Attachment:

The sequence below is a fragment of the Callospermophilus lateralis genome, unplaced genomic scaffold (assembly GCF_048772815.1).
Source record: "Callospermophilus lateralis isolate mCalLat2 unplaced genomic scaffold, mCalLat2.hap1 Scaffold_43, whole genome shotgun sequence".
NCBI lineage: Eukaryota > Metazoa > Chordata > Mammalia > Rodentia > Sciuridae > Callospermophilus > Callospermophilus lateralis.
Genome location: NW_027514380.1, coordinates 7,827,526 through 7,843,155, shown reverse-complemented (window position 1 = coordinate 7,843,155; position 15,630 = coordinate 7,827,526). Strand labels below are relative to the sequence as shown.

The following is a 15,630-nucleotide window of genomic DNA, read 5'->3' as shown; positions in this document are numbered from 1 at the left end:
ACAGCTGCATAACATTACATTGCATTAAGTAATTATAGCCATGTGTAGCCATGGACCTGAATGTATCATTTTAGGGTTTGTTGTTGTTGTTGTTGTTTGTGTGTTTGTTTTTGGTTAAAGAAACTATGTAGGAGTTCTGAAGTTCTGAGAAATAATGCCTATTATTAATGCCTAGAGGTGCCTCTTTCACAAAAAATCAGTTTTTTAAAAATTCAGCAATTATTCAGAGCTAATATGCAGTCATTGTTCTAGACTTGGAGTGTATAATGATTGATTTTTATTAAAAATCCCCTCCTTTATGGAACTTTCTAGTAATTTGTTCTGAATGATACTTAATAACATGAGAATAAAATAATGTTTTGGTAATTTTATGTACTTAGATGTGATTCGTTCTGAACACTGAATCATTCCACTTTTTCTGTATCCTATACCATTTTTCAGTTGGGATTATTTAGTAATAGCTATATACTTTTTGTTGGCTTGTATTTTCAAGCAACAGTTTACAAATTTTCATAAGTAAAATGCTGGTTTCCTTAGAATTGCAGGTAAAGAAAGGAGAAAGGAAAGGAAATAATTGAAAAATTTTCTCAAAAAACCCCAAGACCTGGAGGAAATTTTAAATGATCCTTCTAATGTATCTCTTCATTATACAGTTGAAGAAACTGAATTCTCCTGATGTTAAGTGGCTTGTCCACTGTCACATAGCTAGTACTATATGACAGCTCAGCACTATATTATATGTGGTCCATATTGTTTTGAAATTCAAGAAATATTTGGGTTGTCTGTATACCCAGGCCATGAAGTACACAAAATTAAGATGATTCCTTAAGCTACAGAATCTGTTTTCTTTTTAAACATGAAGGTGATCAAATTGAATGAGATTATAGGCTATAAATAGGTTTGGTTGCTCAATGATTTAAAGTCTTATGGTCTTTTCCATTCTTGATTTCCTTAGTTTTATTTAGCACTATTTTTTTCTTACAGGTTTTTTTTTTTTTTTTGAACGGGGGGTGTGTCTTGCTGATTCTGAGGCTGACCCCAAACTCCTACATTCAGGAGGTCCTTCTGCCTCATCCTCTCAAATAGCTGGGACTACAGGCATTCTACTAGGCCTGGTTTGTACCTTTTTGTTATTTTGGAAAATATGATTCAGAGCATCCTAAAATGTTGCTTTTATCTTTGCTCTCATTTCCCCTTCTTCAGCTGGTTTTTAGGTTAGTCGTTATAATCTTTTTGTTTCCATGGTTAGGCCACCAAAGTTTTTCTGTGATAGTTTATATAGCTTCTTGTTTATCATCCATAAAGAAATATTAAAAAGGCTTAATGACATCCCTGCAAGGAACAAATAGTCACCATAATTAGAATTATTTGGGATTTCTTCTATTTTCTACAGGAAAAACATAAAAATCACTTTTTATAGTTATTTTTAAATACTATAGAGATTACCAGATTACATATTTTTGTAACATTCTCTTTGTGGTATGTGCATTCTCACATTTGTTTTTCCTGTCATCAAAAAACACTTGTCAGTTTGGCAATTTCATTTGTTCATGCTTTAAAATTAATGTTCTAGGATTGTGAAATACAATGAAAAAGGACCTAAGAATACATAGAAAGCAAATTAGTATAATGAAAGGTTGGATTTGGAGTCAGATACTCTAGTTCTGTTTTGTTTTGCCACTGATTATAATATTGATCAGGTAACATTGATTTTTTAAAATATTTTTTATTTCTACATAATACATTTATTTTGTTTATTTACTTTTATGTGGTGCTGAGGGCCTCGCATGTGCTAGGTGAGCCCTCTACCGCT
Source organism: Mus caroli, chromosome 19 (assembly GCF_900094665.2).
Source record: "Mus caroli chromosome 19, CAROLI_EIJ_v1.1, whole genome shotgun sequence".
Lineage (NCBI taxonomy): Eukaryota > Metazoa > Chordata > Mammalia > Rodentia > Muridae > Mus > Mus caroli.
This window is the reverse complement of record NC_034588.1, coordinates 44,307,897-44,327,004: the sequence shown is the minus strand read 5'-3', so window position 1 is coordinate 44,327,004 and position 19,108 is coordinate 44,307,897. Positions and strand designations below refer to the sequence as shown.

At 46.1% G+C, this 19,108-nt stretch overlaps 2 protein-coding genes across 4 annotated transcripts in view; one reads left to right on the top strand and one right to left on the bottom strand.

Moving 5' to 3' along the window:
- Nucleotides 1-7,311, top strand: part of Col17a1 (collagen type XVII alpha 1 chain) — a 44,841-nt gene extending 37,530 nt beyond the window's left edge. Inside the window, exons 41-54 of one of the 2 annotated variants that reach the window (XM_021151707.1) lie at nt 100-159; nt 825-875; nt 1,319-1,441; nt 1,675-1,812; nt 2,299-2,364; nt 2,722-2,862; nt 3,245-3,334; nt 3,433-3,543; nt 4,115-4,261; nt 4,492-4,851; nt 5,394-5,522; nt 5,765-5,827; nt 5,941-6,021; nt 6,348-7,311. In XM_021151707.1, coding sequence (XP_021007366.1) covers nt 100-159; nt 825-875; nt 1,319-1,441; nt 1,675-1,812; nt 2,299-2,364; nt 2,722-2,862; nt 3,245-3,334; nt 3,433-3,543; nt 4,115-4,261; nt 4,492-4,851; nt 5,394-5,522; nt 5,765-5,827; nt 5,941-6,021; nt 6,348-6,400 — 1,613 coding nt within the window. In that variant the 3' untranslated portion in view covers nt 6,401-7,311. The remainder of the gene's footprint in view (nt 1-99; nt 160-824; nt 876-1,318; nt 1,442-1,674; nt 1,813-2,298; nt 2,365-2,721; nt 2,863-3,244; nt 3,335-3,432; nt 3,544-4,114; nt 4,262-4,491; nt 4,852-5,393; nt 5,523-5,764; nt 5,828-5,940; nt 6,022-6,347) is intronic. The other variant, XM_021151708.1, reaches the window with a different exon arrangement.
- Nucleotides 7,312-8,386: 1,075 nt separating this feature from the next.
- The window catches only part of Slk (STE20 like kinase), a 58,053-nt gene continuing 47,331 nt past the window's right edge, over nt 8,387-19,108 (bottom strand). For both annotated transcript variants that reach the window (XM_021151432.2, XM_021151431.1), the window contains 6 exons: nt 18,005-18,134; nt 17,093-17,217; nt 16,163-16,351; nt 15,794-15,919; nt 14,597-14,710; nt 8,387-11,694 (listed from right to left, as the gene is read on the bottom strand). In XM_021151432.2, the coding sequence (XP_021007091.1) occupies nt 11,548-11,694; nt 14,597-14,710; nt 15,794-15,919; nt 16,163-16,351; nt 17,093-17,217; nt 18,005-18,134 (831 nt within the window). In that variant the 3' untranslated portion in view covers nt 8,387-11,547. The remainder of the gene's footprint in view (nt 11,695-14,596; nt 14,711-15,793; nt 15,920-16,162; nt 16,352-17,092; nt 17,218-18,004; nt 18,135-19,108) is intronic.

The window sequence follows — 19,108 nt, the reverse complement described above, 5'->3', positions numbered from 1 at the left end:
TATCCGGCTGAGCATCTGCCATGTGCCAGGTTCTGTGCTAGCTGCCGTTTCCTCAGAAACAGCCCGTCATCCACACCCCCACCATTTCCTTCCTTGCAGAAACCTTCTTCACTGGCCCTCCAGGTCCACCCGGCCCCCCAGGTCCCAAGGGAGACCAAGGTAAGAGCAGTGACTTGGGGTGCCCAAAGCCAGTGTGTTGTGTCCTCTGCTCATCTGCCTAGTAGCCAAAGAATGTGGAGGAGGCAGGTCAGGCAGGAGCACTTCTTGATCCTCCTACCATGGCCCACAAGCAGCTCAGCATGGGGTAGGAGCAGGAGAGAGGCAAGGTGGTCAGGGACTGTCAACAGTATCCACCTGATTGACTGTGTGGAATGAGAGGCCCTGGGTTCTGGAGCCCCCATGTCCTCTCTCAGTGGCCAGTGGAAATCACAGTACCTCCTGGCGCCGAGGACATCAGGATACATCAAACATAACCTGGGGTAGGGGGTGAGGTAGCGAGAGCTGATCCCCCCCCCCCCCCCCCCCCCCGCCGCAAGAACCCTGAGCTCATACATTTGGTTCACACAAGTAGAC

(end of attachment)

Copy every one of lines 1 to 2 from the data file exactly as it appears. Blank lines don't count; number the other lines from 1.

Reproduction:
The sequence below is a fragment of the Callospermophilus lateralis genome, unplaced genomic scaffold (assembly GCF_048772815.1).
Source record: "Callospermophilus lateralis isolate mCalLat2 unplaced genomic scaffold, mCalLat2.hap1 Scaffold_43, whole genome shotgun sequence".